Rodents have enlarged, chisel-shaped upper and lower front incisors that grow throughout their lives. These have hard enamel on the front surface and soft dentine on the back surface, so that unequal wear keeps the chisel edge sharp. There is a gap between the front teeth and the cheek teeth. When the lower jaw is in a forward position, for gnawing, the upper and lower incisors are in contact but the upper and lower cheek teeth are not; thus, wear on the cheek teeth is avoided. The cheeks are drawn in behind the incisors when the animal is gnawing, so that bits of hard material cannot be swallowed. When the lower jaw is pulled back into the chewing position, only the cheek teeth make contact.
The approximately 4,000 rodent species are divided on the basis of their anatomy into three well-defined groups, or suborders, and more than 30 families. The Sciuromorpha, or squirrellike rodents, include the various species of squirrel, chipmunk, marmot, woodchuck (or ground hog), prairie dog, gopher (or pocket gopher), pocket mouse, kangaroo rat, and beaver. The Myomorpha, or mouselike rodents, include a great variety of mouse and rat species, as well as species of hamster, lemming, vole, muskrat, gerbil, dormouse, and jerboa. This is the largest rodent group. The Hystricomorpha, or porcupinelike rodents, include the porcupine, capybara, nutria (or coypu), agouti, cavy (including the domestic guinea pig), mara, and chinchilla, as well as many species whose common names include the term rat (e.g., the South American bush rat).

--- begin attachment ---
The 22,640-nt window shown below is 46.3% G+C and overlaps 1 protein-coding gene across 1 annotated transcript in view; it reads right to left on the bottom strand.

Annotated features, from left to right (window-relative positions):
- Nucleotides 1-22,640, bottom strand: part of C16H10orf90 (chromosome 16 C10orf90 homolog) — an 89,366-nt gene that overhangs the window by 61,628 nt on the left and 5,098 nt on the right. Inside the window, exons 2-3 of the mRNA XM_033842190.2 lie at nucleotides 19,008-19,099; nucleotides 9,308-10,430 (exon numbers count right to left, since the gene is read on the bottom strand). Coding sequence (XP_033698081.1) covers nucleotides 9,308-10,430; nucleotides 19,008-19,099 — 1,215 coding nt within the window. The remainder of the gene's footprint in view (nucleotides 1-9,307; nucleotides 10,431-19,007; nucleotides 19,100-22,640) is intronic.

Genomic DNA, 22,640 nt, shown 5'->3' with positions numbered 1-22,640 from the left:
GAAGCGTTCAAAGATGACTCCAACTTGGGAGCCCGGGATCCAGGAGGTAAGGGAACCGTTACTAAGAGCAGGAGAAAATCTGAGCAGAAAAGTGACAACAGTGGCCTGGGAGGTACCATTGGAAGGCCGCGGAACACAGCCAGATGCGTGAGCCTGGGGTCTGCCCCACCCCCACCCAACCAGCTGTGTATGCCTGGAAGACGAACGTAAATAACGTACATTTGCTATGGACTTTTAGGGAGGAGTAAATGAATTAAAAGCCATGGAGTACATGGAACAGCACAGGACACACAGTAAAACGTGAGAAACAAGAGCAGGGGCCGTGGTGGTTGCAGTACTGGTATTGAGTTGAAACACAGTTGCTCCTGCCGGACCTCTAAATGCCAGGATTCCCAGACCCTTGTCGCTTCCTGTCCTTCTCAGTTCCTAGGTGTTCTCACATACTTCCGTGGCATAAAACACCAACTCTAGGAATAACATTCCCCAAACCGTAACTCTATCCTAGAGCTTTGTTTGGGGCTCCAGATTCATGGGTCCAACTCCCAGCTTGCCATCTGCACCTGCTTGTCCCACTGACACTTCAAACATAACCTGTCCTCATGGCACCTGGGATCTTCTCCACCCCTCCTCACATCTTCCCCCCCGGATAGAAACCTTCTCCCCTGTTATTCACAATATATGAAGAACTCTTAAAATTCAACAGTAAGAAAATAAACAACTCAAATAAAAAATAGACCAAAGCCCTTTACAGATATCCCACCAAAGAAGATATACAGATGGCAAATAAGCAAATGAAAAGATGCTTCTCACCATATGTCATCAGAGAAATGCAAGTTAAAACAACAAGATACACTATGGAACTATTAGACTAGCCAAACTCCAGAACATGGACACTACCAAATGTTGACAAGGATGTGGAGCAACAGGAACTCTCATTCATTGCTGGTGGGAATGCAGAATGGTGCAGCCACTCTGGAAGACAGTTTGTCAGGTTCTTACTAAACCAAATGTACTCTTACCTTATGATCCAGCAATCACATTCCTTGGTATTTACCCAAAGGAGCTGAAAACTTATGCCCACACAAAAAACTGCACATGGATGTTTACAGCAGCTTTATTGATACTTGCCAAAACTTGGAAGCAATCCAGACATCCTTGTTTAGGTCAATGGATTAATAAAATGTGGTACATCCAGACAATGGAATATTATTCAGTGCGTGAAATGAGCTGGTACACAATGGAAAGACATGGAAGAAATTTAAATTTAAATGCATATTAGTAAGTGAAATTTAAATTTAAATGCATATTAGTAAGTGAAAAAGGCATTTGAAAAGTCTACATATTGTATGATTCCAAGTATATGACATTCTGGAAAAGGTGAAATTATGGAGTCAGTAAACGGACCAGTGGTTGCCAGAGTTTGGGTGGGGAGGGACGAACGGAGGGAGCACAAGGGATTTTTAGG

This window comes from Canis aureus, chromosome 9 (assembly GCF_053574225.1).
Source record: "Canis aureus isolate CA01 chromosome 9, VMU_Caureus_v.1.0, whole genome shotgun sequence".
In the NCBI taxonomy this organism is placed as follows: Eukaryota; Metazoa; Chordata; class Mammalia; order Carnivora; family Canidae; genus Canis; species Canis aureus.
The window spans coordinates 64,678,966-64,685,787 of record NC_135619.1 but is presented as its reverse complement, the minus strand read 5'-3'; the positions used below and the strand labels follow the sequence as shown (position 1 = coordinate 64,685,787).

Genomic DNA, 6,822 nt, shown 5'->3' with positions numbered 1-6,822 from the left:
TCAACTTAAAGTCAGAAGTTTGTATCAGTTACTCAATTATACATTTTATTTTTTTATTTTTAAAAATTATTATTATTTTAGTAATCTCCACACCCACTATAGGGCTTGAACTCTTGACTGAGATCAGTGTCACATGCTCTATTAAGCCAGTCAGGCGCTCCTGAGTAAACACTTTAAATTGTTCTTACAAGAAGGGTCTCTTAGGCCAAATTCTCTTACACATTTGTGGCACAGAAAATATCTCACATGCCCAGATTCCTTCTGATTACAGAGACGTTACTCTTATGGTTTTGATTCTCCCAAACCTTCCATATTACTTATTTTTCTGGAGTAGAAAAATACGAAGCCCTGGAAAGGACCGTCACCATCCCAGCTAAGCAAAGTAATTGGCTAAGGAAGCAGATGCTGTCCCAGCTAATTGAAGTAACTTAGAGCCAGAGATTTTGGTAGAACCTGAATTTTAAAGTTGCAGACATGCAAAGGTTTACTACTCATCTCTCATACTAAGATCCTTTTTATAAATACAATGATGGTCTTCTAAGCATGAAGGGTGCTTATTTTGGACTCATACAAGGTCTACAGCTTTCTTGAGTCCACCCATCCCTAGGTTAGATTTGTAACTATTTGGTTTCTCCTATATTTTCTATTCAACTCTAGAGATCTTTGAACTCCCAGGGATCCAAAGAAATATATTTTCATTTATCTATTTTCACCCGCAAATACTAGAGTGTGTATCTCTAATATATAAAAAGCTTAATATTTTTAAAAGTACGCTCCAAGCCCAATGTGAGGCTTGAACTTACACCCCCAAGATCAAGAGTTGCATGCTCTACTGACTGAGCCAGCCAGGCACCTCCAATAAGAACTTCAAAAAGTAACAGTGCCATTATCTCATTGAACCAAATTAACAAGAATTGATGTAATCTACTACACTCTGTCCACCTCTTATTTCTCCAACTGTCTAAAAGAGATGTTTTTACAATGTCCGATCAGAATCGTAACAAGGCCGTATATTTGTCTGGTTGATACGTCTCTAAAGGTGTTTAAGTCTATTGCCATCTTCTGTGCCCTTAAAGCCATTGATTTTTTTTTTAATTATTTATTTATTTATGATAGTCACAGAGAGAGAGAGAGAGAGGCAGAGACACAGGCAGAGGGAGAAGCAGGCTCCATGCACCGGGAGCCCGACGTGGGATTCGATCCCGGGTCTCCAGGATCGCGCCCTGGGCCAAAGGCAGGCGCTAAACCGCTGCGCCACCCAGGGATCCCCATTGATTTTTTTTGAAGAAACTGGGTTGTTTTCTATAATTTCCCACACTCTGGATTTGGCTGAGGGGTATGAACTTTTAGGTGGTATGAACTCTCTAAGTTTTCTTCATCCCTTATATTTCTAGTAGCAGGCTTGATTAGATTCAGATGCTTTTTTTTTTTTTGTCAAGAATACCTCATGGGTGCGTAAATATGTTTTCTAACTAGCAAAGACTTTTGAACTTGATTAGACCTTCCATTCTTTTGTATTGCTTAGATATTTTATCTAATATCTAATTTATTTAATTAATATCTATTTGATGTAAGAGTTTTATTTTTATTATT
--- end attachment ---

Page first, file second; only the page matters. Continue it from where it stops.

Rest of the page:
Rabbits and hares were once classified as rodents because of their large, chisel-shaped incisors. However, they are quite distinct anatomically and have a long, separate evolutionary history; they are now classified in an order of their own, the Lagomorpha. Using DNA analyses as evidence, some scientists believe that the some other groups of rodents have descended from different ancestors and should thus be placed in orders of their own.
See Sir J. R. Ellerman, The Families and Genera of Living Rodents (2 vol., 1940, repr. 1965); B. S. Vindgradov and A. I. Argiropulo, Key to Rodents (tr. 1968).
Any member of the order Rodentia, which contains 50percnt of all living mammal species. Rodents are gnawing, mostly herbivorous, placental mammals. They have one pair of upper and one pair of lower, continuously growing, incisors. When the lower jaw is pulled back, the cheek teeth connect for grinding; when it is pulled forward and down, the incisors meet at the tips for gnawing. Rodent families include squirrels (Sciuridae); Old World mice (see mouse) and rats (Muridae); deer mice (see deer mouse), gerbils, hamsters, lemmings, muskrats, wood rats, and voles (Cricetidae); beaver (Castoridae); gophers (Geomyidae); guinea pigs (Caviidae); pocket mice (see pocket mouse) and kangaroo rats and mice (Heteromyidae); New and Old World porcupines (Erethizontidae and Hystricidae); and hutia (Capromyidae).
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